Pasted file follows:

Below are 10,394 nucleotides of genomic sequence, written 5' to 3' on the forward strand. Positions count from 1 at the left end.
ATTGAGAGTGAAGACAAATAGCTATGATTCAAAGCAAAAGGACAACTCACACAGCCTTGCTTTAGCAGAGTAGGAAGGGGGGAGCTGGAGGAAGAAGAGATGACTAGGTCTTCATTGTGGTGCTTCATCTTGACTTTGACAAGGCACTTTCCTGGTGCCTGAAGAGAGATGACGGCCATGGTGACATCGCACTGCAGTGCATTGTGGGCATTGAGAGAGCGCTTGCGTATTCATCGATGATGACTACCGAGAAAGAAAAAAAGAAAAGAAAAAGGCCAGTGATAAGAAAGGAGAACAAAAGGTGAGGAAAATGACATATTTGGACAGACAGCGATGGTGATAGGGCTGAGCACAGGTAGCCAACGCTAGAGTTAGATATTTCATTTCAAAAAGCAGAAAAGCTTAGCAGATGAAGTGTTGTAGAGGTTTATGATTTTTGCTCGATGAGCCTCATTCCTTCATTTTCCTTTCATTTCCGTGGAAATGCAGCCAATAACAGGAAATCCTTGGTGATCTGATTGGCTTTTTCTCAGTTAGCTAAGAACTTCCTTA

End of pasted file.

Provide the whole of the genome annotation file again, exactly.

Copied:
Below are 10,394 nucleotides of genomic sequence, written 5' to 3' on the forward strand. Positions count from 1 at the left end.
ATTGAGAGTGAAGACAAATAGCTATGATTCAAAGCAAAAGGACAACTCACACAGCCTTGCTTTAGCAGAGTAGGAAGGGGGGAGCTGGAGGAAGAAGAGATGACTAGGTCTTCATTGTGGTGCTTCATCTTGACTTTGACAAGGCACTTTCCTGGTGCCTGAAGAGAGATGACGGCCATGGTGACATCGCACTGCAGTGCATTGTGGGCATTGAGAGAGCGCTTGCGTATTCATCGATGATGACTACCGAGAAAGAAAAAAAGAAAAGAAAAAGGCCAGTGATAAGAAAGGAGAACAAAAGGTGAGGAAAATGACATATTTGGACAGACAGCGATGGTGATAGGGCTGAGCACAGGTAGCCAACGCTAGAGTTAGATATTTCATTTCAAAAAGCAGAAAAGCTTAGCAGATGAAGTGTTGTAGAGGTTTATGATTTTTGCTCGATGAGCCTCATTCCTTCATTTTCCTTTCATTTCCGTGGAAATGCAGCCAATAACAGGAAATCCTTGGTGATCTGATTGGCTTTTTCTCAGTTAGCTAAGAACTTCCTTA